In 1970 the class celebrated its fiftieth anniversary. In the words of Class Captain, Aiden Boyack:
“This has been an exceptional year for the class . . . The main event was the Golden Jubilee celebrations, everyone seemed to get into the spirit of the occasion and much goodwill towards the class was engendered. A special race for a Gold Cup offered by the Club was arranged for the week-end following the Championship, so that our friends from Margate Y.C. could join in. The celebrations were blessed with two weekends of perfect summer weather in June, the Lady Savile presented a spectacular sight along the shore after dusk, dressed overall with festoons of coloured lights, with crowds lingering over their drinks on the upper deck -just how a yacht club should look but rarely does in our fickle climate’.
The Gold Cup was won by Peter Styles in Cyclone from Margate Yacht Club. Fourteen boats took part, and all received a special Commemorative Bronze Plaque.
Over the years many boats and helmsmen had their successes, too numerous to mention individually, but records of cup winners show that in the period up to 1971 one boat stands out, Nocturne, E46 built for M. ‘Buzz’ Mountstephens and R. J. Williams by Anderson, Rigden and Perkins at Whitstable in 1938. Helmed by ‘Buzz’ Mountstephens she was the outstandingly successful EOD for over thirty years, winning the Alfred White Memorial Cup 23 times, and the EOD Championship 9 times, and the T. R. Jones Cup 15 times.
One unusual trophy competed for by the EODs is the Greenwell Salver presented in 1927 by Hubert Greenwell for the Single-handed Race. The conditions are unique, starting from anchor with sails furled and rudder unshipped, putting the emphasis on seamanship(2006 note: this race, after a hiatus of some years was raced again in 2005 to the enjoyment of all who took part and will be raced again this year).
Three helmsmen have successively dominated this race; ‘Buzz’ Mountstephens winning seven times between 1937 and 1961 in Nocturne, Stuart Readman winning eight times between 1958 and 1966 in Valeta, and Alf Neale winning eleven times between 1967 and 1984 in Prelude and other boats.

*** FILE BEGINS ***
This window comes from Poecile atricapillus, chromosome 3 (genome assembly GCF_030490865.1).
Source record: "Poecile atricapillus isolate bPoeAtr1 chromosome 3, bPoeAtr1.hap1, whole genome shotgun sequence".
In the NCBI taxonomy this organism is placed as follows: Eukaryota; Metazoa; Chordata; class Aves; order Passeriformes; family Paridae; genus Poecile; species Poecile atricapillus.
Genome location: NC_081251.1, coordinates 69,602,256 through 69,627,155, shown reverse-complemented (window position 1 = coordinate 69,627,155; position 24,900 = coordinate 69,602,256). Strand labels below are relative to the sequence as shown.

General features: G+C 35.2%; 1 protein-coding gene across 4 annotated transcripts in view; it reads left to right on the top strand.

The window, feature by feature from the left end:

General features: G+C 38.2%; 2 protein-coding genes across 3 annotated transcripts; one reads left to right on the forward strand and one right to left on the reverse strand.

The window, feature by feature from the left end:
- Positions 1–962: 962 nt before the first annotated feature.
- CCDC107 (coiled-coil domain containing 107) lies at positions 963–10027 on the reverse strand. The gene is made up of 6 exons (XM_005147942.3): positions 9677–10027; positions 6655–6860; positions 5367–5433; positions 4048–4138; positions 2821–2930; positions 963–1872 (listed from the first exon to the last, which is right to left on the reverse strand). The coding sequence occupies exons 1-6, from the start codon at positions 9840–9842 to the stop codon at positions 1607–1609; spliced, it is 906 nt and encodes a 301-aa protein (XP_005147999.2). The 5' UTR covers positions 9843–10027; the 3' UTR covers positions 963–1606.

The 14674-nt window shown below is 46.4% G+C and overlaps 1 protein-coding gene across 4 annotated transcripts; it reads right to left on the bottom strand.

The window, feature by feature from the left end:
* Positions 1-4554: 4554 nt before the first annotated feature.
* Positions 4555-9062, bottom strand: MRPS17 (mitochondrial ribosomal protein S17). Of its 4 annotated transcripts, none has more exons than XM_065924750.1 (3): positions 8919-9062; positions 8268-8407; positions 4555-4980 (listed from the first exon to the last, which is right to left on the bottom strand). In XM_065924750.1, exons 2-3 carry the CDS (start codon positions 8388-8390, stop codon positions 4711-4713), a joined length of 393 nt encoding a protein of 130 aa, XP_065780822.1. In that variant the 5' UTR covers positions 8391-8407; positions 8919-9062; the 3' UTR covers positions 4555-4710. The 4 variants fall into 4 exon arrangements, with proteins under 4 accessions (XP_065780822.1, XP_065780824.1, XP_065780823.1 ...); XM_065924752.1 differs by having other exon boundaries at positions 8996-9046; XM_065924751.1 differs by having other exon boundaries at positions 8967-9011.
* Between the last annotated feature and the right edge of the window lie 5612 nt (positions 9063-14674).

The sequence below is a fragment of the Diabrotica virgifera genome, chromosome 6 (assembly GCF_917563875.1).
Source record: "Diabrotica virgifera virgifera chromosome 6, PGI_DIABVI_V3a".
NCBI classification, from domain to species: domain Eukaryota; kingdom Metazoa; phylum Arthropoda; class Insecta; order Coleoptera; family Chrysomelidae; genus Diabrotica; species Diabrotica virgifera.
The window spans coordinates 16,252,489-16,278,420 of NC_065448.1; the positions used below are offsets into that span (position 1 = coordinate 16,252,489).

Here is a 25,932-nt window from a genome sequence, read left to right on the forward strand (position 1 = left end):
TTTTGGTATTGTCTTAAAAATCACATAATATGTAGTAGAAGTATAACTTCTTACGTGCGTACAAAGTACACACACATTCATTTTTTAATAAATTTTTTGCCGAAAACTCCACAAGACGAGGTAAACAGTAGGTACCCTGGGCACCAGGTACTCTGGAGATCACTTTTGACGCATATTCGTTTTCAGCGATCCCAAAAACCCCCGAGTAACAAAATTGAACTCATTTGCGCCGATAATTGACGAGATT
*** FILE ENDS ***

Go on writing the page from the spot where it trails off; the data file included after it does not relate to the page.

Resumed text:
In all, 72 boats were built, including Dafila built for Brian Watling of Lavenham by Peter Wilson of Aldeburgh in 1986, at a cost of over £9,000. She may still be seen sailing in Norfolk. Three boats remain m the Club register, E70, Mallard, A. M. & A. Easton, well maintained and still racing, E53, Sonata, S Dunlo-Allen sailing at Leigh, and E71, Cadenza, A. Fairhead, being restored. EOD 7 Symphony is known to be sailing in the north of England (2006 note: Symphony has been restored to her former glory and to the club – see gallery for photos).
Sadly it is becoming increasingly difficult and costly to maintain these beautiful traditional craft. Fortunately one boat is preserved for posterity in the National Maritime Museum at Greenwich. Aiden Boyack who was Hon. Sailing Secretary 1971-1978, generously donated his boat E68, Arabesque (late Kittiwake 1951) to the Museum in 1981.
The Estuary One Design Class
By 1966 there were only 14 E.O.Ds on the club register, and no new boats had been built since 1952. The cost of building a new boat was now prohibitive, indeed there were very few craftsmen available with sufficient skill to build such craft. The old boats were proving difficult and costly to maintain and repair, and only the most dedicated owners were prepared to spend the time necessary to keep their boats in racing trim.
It became clear to the owners that, if the class was to survive, new materials and new methods of construction would have to be used. Glass reinforced polyester (G.R.P.| was by this time well established as a material for small boat construction. The T.E.O.D. owners felt the same about their class, and it was agreed between the two classes that a new boat should be designed to be built in G.R.P., suitable for racing on equal terms,, if this was possible, with the two old classes.